Dealing With Back Pain and Joint Issues

The human skeleton is practically unique in the animal kingdom, as it is designed by nature for a lifetime of upright walking. This reflects in the human skeleton’s S-shaped spine, long leg bones, arched feet, and upright pelvis. All of these adaptations gave our early ancestors an advantage in the wild, when they hunted game. But it may be noted that a lifetime of walking upright takes a toll on the human body even today, and this results in chronic back pain and joint pain all around the world, even today. Chronic back pain is one of the most common types of chronic pain around the globe, but the good news is that modern medicine is ready to help. A person may get surgery for severe spine or back injuries or problems, and for anything short of that, they can visit a chiropractor’s office or a yoga studio. Hospital patients may use muscle strength testing equipment and other rehab tools such as digital pressure algometers. These rehab tool and systems can go a long way, and what about chiropractic adjusting tools?

Why Back Pain Happens

Many statistics are kept to track modern American health, and they show that at any given time, nearly 31 million Americans suffer from chronic back pain. Around one in four men and one in three women experience it, and experts say that as much as 80% of the population will experience back pain symptoms at some point in their lives. What is more, nearly 50% of working Americans admit to getting back pain symptoms sometimes.

What is causing all this chronic back pain? One common cause is simple old age, as a senior citizen has spent many decades walking upright fighting gravity, which takes a toll on the spine and back muscles. The vertebrae will collapse on each other, and this may strain the muscles and pinch nerves, not to mention reduce flexibility. Meanwhile, a person might start experiencing chronic back pain due to years of hard manual labor, such as from construction jobs. Many surveyed Americans also report that they attribute their chronic back pain to ongoing stress, and pregnant women may experience spinal distress as well. Finally, a person who suffered injuries such as sports injuries might have back pain issues. Fortunately, muscle strength testing equipment in a hospital can help a patient recover with physical therapy (PT), and people may visit their doctor or a pain clinic for help, too.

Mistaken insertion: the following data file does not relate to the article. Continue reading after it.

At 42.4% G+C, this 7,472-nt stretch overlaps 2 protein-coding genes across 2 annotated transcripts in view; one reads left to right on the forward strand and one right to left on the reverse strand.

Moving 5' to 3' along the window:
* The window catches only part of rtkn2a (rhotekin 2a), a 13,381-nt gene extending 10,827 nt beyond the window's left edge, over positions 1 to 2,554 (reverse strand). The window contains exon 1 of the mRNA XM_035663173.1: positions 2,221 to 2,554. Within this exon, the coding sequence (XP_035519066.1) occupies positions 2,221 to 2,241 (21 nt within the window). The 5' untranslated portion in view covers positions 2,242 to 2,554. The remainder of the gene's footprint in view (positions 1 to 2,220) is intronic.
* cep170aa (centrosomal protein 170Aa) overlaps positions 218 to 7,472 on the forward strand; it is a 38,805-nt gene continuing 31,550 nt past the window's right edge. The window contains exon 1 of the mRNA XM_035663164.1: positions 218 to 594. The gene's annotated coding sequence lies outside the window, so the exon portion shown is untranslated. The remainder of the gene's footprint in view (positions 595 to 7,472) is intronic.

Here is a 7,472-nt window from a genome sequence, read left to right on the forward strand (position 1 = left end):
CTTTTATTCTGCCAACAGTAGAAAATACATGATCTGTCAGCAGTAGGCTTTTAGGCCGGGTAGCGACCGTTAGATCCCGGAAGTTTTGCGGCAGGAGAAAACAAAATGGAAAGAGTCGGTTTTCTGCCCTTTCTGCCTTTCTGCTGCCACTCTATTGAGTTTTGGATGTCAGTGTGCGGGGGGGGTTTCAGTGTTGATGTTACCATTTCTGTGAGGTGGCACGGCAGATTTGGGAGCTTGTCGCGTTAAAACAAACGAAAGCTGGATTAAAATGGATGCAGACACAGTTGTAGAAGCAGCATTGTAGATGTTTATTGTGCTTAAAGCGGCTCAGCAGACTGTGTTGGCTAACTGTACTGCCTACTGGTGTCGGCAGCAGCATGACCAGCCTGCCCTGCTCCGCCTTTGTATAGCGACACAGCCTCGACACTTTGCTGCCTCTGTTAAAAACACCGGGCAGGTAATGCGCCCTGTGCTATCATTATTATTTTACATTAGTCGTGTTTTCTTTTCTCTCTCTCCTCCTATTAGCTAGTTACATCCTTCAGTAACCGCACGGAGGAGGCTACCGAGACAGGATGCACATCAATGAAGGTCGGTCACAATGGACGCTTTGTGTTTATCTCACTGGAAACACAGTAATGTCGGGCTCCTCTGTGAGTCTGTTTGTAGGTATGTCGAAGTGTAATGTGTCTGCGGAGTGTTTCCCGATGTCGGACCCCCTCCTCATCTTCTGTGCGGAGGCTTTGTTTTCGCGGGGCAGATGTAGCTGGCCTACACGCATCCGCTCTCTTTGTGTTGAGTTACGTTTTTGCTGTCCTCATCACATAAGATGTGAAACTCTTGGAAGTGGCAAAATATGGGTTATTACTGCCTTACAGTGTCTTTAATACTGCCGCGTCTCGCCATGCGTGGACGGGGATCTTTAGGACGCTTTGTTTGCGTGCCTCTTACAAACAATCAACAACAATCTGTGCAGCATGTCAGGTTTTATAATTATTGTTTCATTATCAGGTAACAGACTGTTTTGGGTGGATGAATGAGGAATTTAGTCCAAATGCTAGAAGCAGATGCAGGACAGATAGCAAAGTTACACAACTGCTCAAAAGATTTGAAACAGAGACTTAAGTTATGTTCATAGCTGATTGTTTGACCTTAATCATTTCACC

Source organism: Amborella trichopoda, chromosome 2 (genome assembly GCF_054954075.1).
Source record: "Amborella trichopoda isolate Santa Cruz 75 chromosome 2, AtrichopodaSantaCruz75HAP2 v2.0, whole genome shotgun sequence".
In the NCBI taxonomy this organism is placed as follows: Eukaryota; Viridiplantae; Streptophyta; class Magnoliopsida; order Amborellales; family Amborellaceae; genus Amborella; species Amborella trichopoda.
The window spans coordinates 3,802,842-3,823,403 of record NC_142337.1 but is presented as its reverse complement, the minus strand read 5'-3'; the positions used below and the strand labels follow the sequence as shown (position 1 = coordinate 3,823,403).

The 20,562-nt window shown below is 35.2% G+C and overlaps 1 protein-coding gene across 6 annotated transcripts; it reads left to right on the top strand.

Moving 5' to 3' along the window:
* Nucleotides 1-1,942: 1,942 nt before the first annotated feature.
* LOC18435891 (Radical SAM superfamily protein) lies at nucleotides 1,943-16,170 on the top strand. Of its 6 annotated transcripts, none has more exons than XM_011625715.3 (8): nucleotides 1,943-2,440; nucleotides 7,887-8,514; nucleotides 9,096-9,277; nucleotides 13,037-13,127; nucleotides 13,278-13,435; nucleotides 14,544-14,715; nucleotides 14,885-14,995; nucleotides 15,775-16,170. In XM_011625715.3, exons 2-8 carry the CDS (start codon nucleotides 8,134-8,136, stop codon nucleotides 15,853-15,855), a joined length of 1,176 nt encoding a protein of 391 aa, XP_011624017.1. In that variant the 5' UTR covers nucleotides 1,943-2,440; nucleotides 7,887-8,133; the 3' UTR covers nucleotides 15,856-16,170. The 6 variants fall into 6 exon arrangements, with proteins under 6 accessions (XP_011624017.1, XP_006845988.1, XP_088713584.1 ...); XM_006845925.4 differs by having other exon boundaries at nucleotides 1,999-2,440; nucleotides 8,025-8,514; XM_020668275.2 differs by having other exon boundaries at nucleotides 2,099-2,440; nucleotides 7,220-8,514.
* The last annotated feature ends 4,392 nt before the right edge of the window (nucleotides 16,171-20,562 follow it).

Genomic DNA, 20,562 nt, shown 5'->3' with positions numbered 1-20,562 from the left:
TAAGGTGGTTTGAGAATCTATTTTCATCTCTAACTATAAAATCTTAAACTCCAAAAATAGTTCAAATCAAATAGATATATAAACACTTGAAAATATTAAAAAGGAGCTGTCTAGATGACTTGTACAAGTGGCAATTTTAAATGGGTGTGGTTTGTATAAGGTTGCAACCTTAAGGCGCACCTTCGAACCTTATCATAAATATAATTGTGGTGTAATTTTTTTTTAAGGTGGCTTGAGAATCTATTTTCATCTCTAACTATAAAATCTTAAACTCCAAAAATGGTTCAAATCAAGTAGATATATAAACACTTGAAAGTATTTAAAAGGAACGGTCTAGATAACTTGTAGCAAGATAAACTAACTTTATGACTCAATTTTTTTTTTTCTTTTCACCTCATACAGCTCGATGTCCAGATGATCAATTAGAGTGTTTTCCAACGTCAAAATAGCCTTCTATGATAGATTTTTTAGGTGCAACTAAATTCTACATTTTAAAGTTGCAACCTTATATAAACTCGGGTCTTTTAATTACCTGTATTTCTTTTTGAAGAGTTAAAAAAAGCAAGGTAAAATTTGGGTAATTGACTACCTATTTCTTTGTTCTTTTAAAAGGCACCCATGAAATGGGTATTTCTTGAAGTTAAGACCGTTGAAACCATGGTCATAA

Muscle Strength Testing Equipment and Hospitals

A patient in a hospital may need physical therapy to help them recover and regain full mobility, strength, and flexibility. This means working with physical therapists who will guide the patient through different motions for the arms, legs, or any other body part. The patient’s progress may be measured with muscle strength testing equipment, which may involve stretchy bands that will accurately gauge how much stress the patient can put on it with their strength. As a patient recovers with PT, their arcs of motion and their muscle strength will increase and they may stop experiencing pain as they move. A patient may also have their motions captured with motion capture cameras and software, which will calculate the patient’s progress toward recovery.

Doctors and Help

Someone suffering from back or joint pain doesn’t have to visit a hospital to get treatment. This person may visit their private physician and explain their back pain issues, and/or they can visit a local pain clinic and speak to the doctors there. Some back pain issues can be handled with medication, but non invasive methods can be used, too. For example, a patient may be referred to a chiropractor. These specialist doctors may use simple tools and even their bare hands to readjust a patient’s back muscles and bones, which can relieve pressure on joints and pinched nerves. This can eliminate pain and restore the patient’s mobility.

Something similar may happen when a back pain patient signs up at a local yoga studio and takes part in private sessions with an expert. With natural bends and poses, the patient may relieve pressure on muscles, nerves, and joints to clear up pain and restore their flexibility. A person can get a referral for this from their doctor, and/or look online.

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